In the future, where will taxi drivers go when we have self-driving cabs? When a smartphone’s camera can gather body measurements, how much business will tailors lose? How skilled do radiologists need to be when computer vision becomes so advanced that it can perform medical image analysis – identifying tumours, blood clots and other maladies?
In the wake of unprecedented innovations in technology, these are the kinds of questions the International Labour Organization (ILO) and research institutions around the world want to answer. After 6,800+ surveys, 330+ interviews, 13 company site visits and six expert consultations, the ILO recently published a series of papers representing one of the organisation’s most ambitious studies to date, collectively titled ASEAN in transformation. These studies identify which ASEAN occupations and sectors are at the highest and lowest risks of automation, what perspectives ASEAN students and enterprises hold regarding the future of work, and the challenges and opportunities facing five prominent sectors in ASEAN. Overall, the ILO asserts:
"Technologies – both current and forthcoming – will increase productivity, render some occupations obsolete and create new ones. The real question lies in whether ASEAN can take advantage of the benefits technology offers … A lack of action by ASEAN actors at all levels … could lead to missed opportunities to expand markets and boost competitiveness, bringing negative consequences for the economy."
Because of the project’s rigour and breadth, the ILO asked QUO to take on design and editorial responsibilities that would establish a unique visual identity to help the study stand out among peer publications; meticulously refine visual and textual elements such that the six documents clearly communicate a sense of urgency to non-specialised readers; create a series of relevant infographics; and compose, design and layout a high-impact summary presentation for use in workshops, symposiums and conferences.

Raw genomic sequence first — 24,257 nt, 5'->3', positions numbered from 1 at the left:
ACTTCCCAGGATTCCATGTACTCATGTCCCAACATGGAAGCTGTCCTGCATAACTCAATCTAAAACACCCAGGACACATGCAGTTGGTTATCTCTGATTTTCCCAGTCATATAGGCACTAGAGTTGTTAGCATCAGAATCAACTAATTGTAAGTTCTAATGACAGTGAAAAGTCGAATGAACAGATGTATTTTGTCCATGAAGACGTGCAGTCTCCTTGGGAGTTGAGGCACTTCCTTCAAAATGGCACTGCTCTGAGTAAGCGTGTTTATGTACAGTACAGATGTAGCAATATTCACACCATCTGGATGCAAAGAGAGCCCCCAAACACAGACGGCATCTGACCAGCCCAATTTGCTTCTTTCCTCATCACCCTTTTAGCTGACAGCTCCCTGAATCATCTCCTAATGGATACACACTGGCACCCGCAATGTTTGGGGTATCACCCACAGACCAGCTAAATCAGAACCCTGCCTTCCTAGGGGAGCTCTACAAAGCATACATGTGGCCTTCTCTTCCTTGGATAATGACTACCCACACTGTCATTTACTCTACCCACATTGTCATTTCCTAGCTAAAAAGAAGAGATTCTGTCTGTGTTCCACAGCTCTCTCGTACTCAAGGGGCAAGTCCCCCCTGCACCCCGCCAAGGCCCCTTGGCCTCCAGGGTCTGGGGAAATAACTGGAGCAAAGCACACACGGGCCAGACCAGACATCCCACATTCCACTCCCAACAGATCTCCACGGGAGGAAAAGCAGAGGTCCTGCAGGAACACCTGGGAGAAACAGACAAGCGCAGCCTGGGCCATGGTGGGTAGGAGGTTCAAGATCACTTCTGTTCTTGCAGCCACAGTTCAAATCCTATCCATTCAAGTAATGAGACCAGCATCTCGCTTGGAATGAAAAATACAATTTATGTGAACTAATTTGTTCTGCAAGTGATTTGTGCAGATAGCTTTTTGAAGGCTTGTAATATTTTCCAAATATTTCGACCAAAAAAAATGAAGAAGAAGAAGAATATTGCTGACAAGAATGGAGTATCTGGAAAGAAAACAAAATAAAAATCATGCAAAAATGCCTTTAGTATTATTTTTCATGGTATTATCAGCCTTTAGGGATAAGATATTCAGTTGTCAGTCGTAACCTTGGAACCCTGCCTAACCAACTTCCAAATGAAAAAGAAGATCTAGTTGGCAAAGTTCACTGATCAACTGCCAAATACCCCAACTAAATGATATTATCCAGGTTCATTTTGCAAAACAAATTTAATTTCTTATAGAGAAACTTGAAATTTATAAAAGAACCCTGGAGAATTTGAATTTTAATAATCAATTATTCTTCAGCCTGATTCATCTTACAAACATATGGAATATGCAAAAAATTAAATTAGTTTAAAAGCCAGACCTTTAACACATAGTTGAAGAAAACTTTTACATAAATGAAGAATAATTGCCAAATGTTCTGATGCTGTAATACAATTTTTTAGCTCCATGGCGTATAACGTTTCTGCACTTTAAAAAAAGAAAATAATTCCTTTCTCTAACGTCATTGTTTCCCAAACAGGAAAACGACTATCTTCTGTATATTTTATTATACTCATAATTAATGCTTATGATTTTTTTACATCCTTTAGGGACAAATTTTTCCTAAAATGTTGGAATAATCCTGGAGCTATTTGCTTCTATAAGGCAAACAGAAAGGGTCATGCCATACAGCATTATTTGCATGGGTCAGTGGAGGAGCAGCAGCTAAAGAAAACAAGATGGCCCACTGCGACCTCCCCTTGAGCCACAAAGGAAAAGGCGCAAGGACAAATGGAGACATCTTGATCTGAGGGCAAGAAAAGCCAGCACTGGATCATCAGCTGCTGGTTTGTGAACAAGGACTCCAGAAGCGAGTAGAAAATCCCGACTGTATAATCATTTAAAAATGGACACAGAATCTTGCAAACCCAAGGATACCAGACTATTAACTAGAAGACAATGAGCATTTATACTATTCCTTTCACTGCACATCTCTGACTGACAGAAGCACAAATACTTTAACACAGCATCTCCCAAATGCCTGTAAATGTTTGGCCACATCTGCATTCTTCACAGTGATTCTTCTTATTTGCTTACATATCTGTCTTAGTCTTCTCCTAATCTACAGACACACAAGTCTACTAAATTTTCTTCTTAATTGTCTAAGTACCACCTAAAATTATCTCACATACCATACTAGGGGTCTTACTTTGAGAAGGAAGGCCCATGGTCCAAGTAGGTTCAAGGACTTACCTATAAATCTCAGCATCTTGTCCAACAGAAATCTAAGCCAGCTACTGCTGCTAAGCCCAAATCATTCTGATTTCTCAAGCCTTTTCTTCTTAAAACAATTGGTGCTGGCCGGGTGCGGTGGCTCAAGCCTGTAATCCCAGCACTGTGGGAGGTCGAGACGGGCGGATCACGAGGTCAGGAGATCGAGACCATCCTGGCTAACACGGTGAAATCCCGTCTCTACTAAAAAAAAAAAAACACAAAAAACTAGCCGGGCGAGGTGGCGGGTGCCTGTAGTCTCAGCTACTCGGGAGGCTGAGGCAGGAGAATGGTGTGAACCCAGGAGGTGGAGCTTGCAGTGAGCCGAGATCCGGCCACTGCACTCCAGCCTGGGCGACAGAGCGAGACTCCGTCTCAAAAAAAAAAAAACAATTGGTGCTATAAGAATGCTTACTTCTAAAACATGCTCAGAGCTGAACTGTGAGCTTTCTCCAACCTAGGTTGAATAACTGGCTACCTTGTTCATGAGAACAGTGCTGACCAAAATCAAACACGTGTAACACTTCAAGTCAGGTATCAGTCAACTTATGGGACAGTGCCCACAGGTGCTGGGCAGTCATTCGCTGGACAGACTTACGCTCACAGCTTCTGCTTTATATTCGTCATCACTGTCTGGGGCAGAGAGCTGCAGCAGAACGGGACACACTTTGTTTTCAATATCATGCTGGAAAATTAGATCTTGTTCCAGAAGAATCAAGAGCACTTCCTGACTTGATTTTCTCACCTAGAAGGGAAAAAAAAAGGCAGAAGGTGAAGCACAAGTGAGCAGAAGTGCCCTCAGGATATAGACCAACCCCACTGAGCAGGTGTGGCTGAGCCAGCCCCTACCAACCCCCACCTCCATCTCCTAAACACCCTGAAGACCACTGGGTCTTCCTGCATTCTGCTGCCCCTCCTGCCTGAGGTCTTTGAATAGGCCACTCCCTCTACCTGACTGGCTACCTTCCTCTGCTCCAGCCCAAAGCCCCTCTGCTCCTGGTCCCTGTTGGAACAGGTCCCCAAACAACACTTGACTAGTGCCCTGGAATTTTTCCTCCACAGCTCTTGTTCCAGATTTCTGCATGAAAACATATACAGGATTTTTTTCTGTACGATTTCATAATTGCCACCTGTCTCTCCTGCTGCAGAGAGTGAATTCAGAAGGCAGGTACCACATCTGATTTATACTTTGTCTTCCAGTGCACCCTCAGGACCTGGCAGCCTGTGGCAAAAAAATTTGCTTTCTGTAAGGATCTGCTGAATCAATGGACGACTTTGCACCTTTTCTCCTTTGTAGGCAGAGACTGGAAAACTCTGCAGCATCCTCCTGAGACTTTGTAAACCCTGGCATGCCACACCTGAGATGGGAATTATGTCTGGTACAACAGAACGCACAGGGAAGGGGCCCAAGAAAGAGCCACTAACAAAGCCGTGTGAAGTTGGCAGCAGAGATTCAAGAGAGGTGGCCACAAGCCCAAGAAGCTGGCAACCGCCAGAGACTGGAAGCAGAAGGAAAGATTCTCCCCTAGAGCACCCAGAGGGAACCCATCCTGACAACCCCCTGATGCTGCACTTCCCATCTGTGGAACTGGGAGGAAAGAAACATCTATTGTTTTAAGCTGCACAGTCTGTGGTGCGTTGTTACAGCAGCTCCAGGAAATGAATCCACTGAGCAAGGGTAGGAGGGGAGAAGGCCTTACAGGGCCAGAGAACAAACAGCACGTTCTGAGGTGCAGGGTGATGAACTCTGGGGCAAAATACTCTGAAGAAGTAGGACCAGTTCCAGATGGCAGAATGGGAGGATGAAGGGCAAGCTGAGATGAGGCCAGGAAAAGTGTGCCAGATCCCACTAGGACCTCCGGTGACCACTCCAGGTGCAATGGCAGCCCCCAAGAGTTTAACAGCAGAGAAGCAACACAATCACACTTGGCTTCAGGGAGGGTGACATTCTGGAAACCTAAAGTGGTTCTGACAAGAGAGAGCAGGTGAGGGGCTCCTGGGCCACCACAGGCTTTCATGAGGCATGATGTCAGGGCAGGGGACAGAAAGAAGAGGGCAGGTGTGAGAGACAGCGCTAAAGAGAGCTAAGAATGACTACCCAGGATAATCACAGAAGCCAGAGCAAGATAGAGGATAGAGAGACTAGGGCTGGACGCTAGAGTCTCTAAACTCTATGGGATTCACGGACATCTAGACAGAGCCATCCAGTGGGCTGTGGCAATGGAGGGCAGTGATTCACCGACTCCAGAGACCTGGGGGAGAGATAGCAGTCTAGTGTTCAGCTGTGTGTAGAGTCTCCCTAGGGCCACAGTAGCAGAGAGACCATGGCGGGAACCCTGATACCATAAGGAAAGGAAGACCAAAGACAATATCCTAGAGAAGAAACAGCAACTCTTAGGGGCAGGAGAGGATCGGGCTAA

QUO is proud to have collaborated so closely with the ILO to craft a design that is both futuristic and grounded in the current ASEAN context. The illustrations rely on crisp, thin lines that suggest the ambiguous nature of how technology could affect ASEAN. The editorial partnering between QUO and ILO allowed the vast amount of research and analysis to be distilled into key findings for a broader audience.
On 7 July 2016, the ILO officially launched ASEAN in transformation at a media briefing conference in Singapore, which received considerable attention from media outlets throughout Asia and the Pacific. Current events channels such as The Philippine Star, The Borneo Bulletin, The Gulf Today, India-based Financial Chronicle, Shanghai-based Collective Responsibility and Yahoo! Singapore reported the ILO’s findings. The reports are officially housed at the ILO website here.
The ILO is a specialised agency of the United Nations working on labour issues, particularly international labour standards, social protection, and work opportunities for all. It is unique in that it strives to provide an equal voice to workers, employers and governments. In 1969, the ILO received the Nobel Peace Prize for improving peace among classes, pursuing decent work and justice for workers, and providing assistance to developing nations.
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